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-Only 16% of business travellers give sustainability top priority when making travel plans.

Only 16% of business travellers give sustainability top priority when making travel plans.

The world authority on expenditure optimisation, Emburse, has released the results of its most recent study on British business travellers’ views on sustainability. As trip volumes reach pre-pandemic levels, the Censuswide poll of 1,003 employees and 254 employers sought to understand where sustainability fits within the business travel agenda.  The findings revealed that while many businesses and their travelling staff are concerned about the environment, the majority have not yet taken real steps to implement sustainable travel and are instead putting the onus on the other party to do so.

The report states that 71% of organisations have official sustainability policies or standards in place, and 38% of businesses reported increasing their investment in sustainability. However, just 37% of these companies really apply these rules when making reservations and approving travel expenses.

When planning travel arrangements, only one out of every six employees named sustainability as their top concern, far below both cost and traveller convenience. While 71% of business travellers believe their employer should do more to promote sustainable travel, environmental concerns still rank low on their list of priorities when making travel arrangements. The majority of workers (76%) also concurred that if financial incentives or sustainability initiatives were offered, they would choose a more sustainable form of transportation.

Employee desire for incentive programmes for sustainable travel has increased by 19% since Emburse’s 2021 survey on sustainable business travel post-pandemic. Only one in nine (11%) firms have named sustainability as a crucial consideration when making travel arrangements for work, according to the data from 2021. Two years later, both employers and employees still prioritise cost when making travel arrangements for business.

Key conclusions

Currently, 71% of businesses have sustainability policies that offer advice on sustainable travel.

38% of which have a written policy in place, while 33% have a set of guidelines.

While only 37% of companies actively enforce policies to promote sustainable travel for both commuting and business purposes, 43% are considering doing so. These initiatives and incentives include travel budget incentives, cycle to work programmes, and remote training.

o 25% of companies don’t have a sustainable business travel policy.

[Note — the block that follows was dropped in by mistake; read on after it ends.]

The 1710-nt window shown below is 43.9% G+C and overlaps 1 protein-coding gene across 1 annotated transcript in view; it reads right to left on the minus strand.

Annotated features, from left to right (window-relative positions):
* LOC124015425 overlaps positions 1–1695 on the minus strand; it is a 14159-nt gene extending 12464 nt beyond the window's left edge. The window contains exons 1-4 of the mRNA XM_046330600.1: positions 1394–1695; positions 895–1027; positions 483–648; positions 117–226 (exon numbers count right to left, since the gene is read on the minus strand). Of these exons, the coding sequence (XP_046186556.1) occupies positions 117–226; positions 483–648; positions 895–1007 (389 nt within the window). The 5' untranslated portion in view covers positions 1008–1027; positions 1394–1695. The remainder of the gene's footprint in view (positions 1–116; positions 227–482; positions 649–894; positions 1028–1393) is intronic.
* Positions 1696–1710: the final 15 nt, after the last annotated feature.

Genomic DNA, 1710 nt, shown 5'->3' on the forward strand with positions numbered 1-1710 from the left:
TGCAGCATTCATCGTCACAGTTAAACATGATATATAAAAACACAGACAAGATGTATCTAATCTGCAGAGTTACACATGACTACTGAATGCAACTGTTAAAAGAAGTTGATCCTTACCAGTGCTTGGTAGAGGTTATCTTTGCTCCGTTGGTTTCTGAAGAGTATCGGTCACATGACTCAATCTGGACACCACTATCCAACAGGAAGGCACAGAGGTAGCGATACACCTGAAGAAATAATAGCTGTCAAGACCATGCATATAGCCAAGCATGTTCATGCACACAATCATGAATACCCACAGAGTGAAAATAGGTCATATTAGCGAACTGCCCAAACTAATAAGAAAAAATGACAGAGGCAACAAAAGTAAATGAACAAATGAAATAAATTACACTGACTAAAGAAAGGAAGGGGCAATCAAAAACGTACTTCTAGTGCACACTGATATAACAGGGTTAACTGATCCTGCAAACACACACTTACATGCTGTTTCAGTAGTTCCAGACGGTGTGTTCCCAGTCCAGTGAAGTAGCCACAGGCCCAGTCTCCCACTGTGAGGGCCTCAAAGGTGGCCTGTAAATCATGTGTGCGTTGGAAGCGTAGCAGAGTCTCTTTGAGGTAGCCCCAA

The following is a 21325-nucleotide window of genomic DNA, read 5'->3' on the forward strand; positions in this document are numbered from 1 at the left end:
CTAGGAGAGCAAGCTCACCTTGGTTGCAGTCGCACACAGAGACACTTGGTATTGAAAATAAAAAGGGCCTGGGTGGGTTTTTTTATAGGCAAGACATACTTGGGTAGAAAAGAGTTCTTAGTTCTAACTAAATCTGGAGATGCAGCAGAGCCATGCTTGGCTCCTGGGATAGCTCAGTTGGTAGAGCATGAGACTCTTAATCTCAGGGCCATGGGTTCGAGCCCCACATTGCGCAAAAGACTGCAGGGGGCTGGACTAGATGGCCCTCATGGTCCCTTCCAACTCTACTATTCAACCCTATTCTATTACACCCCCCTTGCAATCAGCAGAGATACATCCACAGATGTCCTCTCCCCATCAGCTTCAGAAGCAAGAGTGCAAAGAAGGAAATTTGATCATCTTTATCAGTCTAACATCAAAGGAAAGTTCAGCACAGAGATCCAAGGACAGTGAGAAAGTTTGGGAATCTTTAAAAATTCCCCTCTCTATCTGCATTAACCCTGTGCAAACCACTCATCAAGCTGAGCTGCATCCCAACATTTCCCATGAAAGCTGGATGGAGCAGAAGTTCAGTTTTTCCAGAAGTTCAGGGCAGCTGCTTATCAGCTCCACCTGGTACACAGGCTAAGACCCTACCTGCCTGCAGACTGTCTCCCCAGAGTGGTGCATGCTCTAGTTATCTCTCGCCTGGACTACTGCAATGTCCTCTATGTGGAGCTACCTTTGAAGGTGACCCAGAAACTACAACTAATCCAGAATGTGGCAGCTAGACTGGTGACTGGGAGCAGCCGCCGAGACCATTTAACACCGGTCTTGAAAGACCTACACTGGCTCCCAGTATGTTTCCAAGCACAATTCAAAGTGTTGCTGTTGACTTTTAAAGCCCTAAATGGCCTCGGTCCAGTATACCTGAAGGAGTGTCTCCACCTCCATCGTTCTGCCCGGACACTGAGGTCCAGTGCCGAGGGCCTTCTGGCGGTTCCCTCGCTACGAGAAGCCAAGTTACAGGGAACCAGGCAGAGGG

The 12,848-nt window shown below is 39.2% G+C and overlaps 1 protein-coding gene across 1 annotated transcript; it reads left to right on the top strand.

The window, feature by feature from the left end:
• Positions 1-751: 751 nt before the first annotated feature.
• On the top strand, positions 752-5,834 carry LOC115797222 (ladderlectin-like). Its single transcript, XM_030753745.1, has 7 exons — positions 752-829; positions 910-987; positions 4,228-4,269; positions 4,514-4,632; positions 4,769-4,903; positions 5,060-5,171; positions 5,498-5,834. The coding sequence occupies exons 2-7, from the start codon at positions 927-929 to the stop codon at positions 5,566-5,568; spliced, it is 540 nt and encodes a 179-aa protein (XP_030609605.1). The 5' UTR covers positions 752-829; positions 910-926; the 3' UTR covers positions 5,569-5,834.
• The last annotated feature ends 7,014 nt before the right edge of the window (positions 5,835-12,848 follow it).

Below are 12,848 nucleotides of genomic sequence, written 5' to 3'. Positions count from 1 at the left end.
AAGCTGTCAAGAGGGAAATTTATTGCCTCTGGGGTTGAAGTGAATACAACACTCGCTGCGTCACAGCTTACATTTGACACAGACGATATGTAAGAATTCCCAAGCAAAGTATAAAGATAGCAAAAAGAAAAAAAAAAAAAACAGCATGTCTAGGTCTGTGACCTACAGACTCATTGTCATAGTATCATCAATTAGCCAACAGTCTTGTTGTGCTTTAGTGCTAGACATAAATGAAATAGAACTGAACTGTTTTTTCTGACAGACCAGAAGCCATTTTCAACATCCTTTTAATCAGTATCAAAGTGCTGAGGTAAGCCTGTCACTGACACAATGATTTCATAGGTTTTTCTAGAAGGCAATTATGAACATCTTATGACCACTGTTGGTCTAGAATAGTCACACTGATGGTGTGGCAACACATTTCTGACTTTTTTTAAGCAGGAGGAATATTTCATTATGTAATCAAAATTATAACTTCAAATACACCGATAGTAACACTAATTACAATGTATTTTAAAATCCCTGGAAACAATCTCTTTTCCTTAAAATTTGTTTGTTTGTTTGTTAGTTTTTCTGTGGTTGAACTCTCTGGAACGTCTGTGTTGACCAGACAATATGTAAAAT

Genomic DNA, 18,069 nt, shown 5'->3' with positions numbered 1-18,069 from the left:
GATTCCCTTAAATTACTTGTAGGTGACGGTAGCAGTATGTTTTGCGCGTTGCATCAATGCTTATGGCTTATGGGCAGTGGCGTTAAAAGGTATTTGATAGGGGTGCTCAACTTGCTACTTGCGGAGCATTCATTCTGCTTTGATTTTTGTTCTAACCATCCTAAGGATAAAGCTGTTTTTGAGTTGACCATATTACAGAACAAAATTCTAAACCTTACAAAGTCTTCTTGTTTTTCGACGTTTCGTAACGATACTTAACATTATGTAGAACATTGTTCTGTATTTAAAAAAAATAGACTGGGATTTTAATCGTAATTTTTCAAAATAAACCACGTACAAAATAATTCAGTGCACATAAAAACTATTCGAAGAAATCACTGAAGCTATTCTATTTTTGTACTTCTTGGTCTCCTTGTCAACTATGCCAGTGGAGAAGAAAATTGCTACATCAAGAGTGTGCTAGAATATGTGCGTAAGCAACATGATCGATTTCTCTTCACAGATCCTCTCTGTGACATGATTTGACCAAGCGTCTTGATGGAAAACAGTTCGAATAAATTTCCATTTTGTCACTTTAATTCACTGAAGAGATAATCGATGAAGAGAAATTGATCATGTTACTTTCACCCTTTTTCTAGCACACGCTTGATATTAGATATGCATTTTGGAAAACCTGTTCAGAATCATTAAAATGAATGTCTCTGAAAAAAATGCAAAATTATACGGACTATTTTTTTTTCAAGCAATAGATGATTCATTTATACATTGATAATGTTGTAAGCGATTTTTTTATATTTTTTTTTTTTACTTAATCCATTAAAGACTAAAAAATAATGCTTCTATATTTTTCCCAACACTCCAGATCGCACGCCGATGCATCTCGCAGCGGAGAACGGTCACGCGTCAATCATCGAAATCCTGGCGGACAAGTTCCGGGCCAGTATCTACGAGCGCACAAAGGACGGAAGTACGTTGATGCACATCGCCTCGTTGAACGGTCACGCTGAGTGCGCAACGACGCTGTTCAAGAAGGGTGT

When travelling, 38% of businesses have raised their investment in sustainability, whereas 6% do not intend to do so.

Due to rising corporate costs, more than a quarter (27%) have cut down on sustainability investments.

o   When booking business travel, 31% of business travellers prioritise cost-effectiveness, followed by:

Accessibility and convenience (27%)

Loyalty and rewards programmes (21%)

Environment (16%)

o   Meanwhile, only 26% would proactively cut down on travel to reduce their carbon footprint

Employee appetite for sustainable travel

o   71% of employees want their employer to do more to enable sustainable travel

A small minority (7%) of employees do not want employers to do more to enable sustainable travel

o   76% of employees would choose a more sustainable mode of transport if their employer provided programmes or financial incentives

Employee demand for incentivised sustainable travel has increased by 19% since 2021, according to previous Emburse findings

o   74% employees believe it is their organisation’s responsibility to do more to enable sustainable business travel, regardless of cost

Jeroen van Velzen, SVP Travel & Mobility at Emburse, commented: “Business travel has defied expectations by seeing an almost complete return to pre-pandemic levels. But we can’t just go back to business as usual when it comes to emissions. Businesses and travellers both need to work on reducing their carbon footprint. It’s promising that more organisations are putting sustainability guidelines and policies into place, but this data shows we still have a long way to go until it becomes a priority.”

“Whilst travel managers could strictly enforce their companies’ policies to help achieve carbon goals, this heavy-handed approach risks alienating travelling employees. Educating travellers about the impact of their trips in easy-to-understand terms – like how many houses could be powered by the energy used on a trip – can lead to much higher levels of compliance. Employers need to provide employees with tools to make smarter decisions, and employees need to use that insight to make more environmentally friendly travel plans. We need to move beyond paying lip service to environmental issues and turn good intent into meaningful action.”

Source- Travel daily

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